A very big stick

STT’s Canberra operatives tell us that the precise form of the penalties to be applied to retailers who fail to satisfy their NEG obligations is yet to be determined. However, we are reliably informed that it will be a very big stick, indeed.

The most likely option, as appears from The Australian article above, is to penalise retailers to the extent they have failed to contract to meet their NEG obligation, by making them liable for the costs incurred by the grid manager in obtaining supply from dispatchable sources. On a worst-case scenario, that will add up to serious money, as peaking power generators can charge the grid manager prices all the way to the market cap of $14,000 per MWh, as noted above.

A retailer will not satisfy its NEG obligation by contracting to purchase wind power, principally because, on a worst-case scenario, wind power is simply incapable of being reliably delivered.

Hot weather coincides with calm weather and, therefore, no wind power. However, wild winter storms, with wind speeds in excess of 90 km/h cause wind turbines to automatically shutdown – with the same result: no wind power at all. And often, in the depth of winter there is bitterly cold, frosty weather across south-eastern Australia. Those occasions also coincide with no wind and, therefore, no wind power:

(see above the entire output of every wind turbine connected to the Eastern Grid in June last year). In short, in terms of satisfying the NEG obligation, wind power is absolutely worthless.

Which is one reason why the owners of coal-fired power plants are rubbing their hands with glee.

AGL might be running a nauseating media campaign about “getting out of coal”, but it’s just decided to throw $200 million at refurbishing its Bayswater coal-powered plant and has absolutely no intention of offloading any of its coal-fired assets.

While the likes of Kerry Schott and the AEMC’s Anne Pearson keep blathering on about mega-batteries being used to satisfy retailer’s obligations under the NEG, market economics suggests that their first port of call will be coal-fired power generators.

The simple reason: cost, reliability and availability.

Apart from a piddling 100 MW battery in SA’s mid-North, there is no system of battery storage in Australia. Whereas, retailers can choose from what’s produced by dozens of coal-fired plant in Victoria (4,880 MW), NSW (10,240 MW) and Queensland (8,390 MW) – with a total capacity of 23,510 MW, delivered day in and day out, whatever the weather, and at a price that their customers can readily afford: in the order of $40-70 per MWh.

The dreamers that reckon batteries will lovingly store electricity harnessed by gently caressing the wind or capturing sunbeams, can expect to pay a whole lot more than that. Including the REC subsidy, wind power costs around $110 per MWh delivered to the grid and solar around twice that.

Pumping power into and then taking it out of a battery results in inevitable exchange losses, power gets chewed up during that process and is dissipated as heat energy. And then there’s the enormous capital cost of the battery: SA’s 100 MW tiddler cost taxpayers $150 million. Even if renewable electricity delivered from batteries were available, retailers would be paying north of $600 per MWh to get it.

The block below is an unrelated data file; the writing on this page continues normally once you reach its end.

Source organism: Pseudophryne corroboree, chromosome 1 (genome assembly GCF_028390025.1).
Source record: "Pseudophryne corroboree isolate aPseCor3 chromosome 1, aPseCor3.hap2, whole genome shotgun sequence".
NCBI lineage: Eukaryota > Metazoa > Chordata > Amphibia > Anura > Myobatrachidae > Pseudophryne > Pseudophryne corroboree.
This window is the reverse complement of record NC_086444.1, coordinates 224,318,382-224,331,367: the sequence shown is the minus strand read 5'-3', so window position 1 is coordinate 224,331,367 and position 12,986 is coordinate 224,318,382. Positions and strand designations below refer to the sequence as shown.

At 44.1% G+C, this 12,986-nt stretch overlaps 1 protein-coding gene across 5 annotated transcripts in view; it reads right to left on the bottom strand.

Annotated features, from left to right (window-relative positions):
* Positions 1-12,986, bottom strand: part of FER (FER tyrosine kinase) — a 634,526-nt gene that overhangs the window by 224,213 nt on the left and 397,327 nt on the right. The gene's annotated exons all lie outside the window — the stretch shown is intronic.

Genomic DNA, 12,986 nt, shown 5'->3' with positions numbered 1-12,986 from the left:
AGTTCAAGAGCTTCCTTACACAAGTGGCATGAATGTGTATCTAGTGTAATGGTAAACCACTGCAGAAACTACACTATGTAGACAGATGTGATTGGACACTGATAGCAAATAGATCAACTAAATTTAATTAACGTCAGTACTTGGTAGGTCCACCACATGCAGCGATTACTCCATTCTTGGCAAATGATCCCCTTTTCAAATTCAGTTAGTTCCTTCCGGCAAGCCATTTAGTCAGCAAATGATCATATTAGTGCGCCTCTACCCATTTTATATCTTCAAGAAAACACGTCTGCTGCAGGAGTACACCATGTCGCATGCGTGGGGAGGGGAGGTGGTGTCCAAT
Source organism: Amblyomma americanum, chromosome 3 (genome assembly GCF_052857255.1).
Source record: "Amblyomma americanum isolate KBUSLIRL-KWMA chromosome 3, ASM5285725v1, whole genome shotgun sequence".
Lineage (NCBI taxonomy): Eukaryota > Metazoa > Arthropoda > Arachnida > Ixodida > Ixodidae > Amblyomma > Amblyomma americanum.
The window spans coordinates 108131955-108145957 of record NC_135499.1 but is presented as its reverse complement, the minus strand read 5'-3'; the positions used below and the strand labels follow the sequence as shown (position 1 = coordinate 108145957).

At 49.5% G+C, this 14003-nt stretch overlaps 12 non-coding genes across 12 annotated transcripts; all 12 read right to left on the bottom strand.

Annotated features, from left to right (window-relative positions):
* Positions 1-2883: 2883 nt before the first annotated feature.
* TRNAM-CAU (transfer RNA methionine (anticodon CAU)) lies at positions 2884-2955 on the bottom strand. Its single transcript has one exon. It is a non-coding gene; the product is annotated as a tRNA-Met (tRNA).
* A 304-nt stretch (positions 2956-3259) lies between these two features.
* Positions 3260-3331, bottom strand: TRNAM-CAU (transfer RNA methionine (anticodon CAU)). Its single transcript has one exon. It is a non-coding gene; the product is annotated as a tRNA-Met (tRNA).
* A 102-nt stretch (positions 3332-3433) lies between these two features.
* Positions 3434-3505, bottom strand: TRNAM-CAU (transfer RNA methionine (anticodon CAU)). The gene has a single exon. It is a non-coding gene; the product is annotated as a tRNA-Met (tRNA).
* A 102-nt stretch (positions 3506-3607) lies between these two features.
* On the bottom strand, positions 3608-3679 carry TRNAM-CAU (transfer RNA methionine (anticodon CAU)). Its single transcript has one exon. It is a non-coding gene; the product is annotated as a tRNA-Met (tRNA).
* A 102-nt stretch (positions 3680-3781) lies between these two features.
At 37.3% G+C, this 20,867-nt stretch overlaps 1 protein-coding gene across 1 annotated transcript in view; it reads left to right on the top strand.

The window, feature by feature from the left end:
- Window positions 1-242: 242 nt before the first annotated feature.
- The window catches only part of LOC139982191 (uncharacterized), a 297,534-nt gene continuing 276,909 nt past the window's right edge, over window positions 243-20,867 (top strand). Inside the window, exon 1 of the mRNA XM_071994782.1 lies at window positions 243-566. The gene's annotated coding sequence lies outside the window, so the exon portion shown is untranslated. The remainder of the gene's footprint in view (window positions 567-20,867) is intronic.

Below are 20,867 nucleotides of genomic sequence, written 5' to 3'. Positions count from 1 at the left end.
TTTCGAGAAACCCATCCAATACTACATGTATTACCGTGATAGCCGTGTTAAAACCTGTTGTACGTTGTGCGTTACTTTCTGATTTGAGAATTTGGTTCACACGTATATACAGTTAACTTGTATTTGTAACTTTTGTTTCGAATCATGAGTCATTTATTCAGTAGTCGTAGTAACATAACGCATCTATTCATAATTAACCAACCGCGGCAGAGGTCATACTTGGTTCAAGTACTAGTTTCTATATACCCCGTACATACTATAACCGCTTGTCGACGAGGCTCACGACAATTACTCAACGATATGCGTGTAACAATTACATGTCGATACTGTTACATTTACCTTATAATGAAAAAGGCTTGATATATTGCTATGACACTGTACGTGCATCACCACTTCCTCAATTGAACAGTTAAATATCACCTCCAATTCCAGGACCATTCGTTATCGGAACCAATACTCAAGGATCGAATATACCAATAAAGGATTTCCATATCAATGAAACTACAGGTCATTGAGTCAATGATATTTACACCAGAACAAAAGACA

Retailers aren’t in business to feel good, they’re in business to make money. Which means that the NEG has just guaranteed the market for cheap, and always available, coal-fired power.

With panic stricken regulators, like Kerry Schott alive to the prospects of an entire ‘system black’, as well as the staggering cost associated with attempting to maintain grid stability (let alone satisfying consumer demand), something has to give.

In reality, the NEG is a bit like performing CPR on a patient who should be receiving his last rights: without it, the system is absolutely terminal.

Which brings us back to politics.

With minor parties and independents holding the balance of power in both the South Australian Parliament and the Federal Parliament, counting numbers and making deals is the order of the day.

Thanks to Australia’s complex and confusing Federal structure, the National Energy Market is the product of (ironically) a piece of South Australian legislation, referred to as the National Electricity Law. And it’s that law that needs to be amended, with the cooperation of the other States, to put the NEG in place.

For as long as Jay Weatherill was in power, there was no hope of any such amendment; with Steven Marshall’s Liberals in charge, now there is.

While South Australia’s favourite Greek, Nick Xenophon failed to realise a single seat in the lower house (and also lucked out in his own seat of Hartley), his SA Best party managed to secure 2 upper house seats, for Frank Pangallo and Connie Bonaros. As the Liberals will not control the Legislative Council, that pair have now become critical to the future of the NEG.

STT hears that the Federal Energy Minister, Josh Frydenberg has been frantically attempting to cut a deal with Nick Xenophon that would help get the NEG off the ground.

Xenophon has never been a fan of wind power. So any policy that not only kills the wind industry, but keeps the lights on in his home State, is bound to get his tick of approval.